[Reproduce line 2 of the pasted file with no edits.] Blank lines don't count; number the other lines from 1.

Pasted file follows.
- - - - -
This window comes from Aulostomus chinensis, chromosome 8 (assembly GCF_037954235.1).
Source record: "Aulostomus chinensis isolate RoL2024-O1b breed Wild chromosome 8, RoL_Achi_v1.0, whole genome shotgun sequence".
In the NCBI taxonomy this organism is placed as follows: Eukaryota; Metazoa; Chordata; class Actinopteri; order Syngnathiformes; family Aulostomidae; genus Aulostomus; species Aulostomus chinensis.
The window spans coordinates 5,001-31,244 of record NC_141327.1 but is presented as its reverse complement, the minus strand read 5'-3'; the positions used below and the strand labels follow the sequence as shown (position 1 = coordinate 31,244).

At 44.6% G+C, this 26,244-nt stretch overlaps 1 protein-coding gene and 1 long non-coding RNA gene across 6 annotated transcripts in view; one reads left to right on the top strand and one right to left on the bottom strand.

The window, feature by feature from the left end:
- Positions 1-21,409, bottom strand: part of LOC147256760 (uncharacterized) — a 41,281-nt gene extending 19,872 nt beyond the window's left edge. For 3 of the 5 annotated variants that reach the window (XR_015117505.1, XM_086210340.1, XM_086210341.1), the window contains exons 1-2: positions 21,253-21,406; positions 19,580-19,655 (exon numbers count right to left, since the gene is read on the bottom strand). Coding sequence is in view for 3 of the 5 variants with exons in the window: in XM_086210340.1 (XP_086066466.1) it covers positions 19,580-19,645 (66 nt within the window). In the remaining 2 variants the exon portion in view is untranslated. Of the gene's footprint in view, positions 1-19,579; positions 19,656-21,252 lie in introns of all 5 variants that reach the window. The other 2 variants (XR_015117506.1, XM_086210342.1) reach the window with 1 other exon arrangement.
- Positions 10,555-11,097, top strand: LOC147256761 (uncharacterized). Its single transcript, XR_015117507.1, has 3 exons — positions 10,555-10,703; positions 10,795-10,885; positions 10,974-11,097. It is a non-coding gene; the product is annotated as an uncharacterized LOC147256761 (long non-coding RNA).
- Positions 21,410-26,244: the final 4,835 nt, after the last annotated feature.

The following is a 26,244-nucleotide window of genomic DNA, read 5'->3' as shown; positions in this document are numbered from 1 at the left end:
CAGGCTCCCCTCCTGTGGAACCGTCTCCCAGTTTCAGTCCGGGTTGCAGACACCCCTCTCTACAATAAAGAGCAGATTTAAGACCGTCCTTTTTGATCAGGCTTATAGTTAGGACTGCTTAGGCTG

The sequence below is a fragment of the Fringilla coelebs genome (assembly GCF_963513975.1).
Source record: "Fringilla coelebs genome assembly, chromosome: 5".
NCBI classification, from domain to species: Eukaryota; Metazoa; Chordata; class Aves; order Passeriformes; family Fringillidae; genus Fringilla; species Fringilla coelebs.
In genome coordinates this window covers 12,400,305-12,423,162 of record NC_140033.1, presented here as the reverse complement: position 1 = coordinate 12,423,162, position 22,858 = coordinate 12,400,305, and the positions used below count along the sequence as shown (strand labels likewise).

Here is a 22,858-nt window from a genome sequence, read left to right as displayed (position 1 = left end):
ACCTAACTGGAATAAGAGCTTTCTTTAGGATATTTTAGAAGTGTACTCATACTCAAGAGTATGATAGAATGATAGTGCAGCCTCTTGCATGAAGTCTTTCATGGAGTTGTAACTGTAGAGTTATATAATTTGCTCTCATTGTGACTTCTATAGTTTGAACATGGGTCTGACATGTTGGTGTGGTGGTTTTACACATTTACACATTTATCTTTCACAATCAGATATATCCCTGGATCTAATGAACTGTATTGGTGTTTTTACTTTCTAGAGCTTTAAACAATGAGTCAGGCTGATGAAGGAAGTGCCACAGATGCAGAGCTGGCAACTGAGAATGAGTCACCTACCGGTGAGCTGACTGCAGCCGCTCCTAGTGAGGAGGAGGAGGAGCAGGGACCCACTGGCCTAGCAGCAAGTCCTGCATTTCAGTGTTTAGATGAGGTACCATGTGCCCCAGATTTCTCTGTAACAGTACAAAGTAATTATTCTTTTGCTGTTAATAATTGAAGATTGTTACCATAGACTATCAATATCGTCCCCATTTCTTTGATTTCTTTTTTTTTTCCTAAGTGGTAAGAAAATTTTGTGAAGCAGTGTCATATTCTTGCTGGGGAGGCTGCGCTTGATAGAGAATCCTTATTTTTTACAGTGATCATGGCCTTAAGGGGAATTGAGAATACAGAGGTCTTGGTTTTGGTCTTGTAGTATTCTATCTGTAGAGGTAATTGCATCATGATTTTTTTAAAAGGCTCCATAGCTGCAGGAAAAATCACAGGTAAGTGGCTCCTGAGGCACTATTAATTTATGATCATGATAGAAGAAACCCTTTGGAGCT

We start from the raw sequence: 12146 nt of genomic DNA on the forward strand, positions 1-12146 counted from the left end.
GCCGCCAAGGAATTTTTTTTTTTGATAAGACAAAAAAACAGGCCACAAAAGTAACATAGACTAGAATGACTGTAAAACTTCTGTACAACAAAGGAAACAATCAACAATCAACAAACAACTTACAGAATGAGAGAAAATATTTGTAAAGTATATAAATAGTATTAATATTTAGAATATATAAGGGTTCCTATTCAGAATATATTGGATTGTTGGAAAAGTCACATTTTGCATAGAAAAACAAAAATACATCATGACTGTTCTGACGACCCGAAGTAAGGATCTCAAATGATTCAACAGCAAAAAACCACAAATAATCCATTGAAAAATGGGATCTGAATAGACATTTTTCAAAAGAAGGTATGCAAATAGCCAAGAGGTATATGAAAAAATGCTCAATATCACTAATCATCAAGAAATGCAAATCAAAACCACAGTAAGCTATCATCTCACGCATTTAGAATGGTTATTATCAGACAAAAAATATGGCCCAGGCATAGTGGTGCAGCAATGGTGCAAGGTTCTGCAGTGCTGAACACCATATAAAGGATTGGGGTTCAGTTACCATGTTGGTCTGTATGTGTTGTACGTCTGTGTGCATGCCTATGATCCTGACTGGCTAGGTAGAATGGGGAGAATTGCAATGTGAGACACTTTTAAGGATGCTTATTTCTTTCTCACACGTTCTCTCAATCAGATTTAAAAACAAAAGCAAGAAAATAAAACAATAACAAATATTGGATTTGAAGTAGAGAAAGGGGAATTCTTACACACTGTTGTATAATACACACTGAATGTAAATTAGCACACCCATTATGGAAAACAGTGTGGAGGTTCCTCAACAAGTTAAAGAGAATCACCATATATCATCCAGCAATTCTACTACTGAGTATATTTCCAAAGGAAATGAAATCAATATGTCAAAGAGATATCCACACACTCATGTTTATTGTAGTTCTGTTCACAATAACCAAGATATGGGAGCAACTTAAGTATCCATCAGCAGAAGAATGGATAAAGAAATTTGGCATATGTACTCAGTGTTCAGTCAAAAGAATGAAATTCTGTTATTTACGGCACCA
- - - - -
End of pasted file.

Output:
Source record: "Aulostomus chinensis isolate RoL2024-O1b breed Wild chromosome 8, RoL_Achi_v1.0, whole genome shotgun sequence".